Whatever age you wind up having to take RMDs, withdrawals are based on a percentage calculated based on your remaining life expectancy at the age that each distribution is made.
Either way, the difference between these two accounts is obvious here. Roth 401(k) plans are subject to RMD provisions, whereas Roth IRA accounts are not.
The benefit of not being required to take RMDs is you can allow your Roth IRA to grow for the rest of your life. This will enable you to leave a larger amount of money to your heirs upon your death.
**A Roth IRA is an excellent strategy to avoid outliving your money. Since RMD’s are not required, the money in a Roth IRA can be available for the later years of retirement, when other plans may have been severely drawn down.
There are no income limits restricting your ability to make Roth 401(k) contributions. As long as you’re participating in the 401(k) plan, you’re able to make contributions to a Roth 401(k).
However, this is not true with a Roth IRA at all. If your income exceeds certain limits, you will not be able to make a contribution to this type of account directly.
For 2023, the Roth IRA income limits look like this:
- Married filing jointly, or qualifying widow(er) — allowed up to an income of $218,000, partial contributions allowed between $218,000 and $228,000, after which no contribution is allowed.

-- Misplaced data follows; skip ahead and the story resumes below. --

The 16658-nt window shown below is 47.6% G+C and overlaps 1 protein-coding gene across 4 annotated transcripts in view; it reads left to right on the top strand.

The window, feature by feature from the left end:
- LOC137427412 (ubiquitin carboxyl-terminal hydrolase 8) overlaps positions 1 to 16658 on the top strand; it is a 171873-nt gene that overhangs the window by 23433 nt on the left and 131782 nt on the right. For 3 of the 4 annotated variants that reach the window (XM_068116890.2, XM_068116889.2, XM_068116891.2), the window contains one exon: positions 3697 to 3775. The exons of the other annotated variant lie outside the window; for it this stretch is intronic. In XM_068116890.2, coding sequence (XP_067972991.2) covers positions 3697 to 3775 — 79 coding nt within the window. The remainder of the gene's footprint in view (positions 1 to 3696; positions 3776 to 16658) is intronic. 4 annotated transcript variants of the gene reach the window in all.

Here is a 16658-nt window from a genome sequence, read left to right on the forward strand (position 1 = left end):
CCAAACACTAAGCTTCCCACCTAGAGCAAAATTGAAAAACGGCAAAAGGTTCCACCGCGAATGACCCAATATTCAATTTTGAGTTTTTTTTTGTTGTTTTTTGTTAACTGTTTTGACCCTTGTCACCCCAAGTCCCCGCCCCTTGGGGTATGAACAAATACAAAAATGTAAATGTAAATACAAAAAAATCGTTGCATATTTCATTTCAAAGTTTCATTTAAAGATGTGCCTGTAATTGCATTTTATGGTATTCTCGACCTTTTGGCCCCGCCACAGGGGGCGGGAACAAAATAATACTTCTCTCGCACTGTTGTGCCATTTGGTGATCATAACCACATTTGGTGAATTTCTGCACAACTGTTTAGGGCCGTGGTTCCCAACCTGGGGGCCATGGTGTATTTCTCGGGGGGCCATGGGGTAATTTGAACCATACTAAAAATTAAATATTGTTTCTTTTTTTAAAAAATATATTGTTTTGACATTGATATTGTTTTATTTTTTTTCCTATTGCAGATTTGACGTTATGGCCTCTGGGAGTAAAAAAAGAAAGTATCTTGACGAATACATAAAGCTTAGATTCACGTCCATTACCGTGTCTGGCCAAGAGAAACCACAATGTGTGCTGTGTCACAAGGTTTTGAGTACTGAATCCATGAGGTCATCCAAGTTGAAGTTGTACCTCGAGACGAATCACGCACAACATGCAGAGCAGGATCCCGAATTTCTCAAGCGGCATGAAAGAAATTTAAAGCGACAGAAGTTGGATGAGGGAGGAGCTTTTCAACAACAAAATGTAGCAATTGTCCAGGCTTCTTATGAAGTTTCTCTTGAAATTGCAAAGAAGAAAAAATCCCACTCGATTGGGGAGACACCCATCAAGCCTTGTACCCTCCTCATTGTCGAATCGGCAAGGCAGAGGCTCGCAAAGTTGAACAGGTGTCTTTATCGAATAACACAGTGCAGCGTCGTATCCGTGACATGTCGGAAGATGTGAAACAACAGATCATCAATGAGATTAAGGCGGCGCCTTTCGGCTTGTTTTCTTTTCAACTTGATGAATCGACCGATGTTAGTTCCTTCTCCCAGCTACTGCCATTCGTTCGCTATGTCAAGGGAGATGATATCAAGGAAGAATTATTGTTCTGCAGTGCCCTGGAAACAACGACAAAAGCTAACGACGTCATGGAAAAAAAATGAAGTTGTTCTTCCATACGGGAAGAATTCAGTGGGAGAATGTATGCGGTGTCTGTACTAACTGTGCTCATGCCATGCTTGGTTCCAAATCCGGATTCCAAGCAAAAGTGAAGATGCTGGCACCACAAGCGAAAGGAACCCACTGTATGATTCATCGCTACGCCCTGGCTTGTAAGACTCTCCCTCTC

- Married filing separately — partial contribution on an income up to $10,000, after which no contribution is allowed.
- Single, head of household, or married filing separately AND you did not live with your spouse at any time during the year — allowed up to an income of $138,000, partial contributions allowed between $138,000 and $153,000, after which no contribution is allowed.
Trustee and Investment Selection
This is another area that usually favors Roth IRA plans. As a self-directed account, a Roth IRA can be held with the trustee of your choosing. That means you can decide on an investment platform for the account that meets your requirements for both fees and investment selection.
You can choose a platform that charges low fees, as well as one that offers the widest variety of potential investments. You can even open your Roth IRA with one of the best online brokerage firms.
But with a Roth 401(k), since it’s part of an employer-sponsored plan, you will likely have no choice in the matter. This is one of the biggest issues people have with employer-sponsored plans. The trustee selected by the employer may charge higher than normal fees.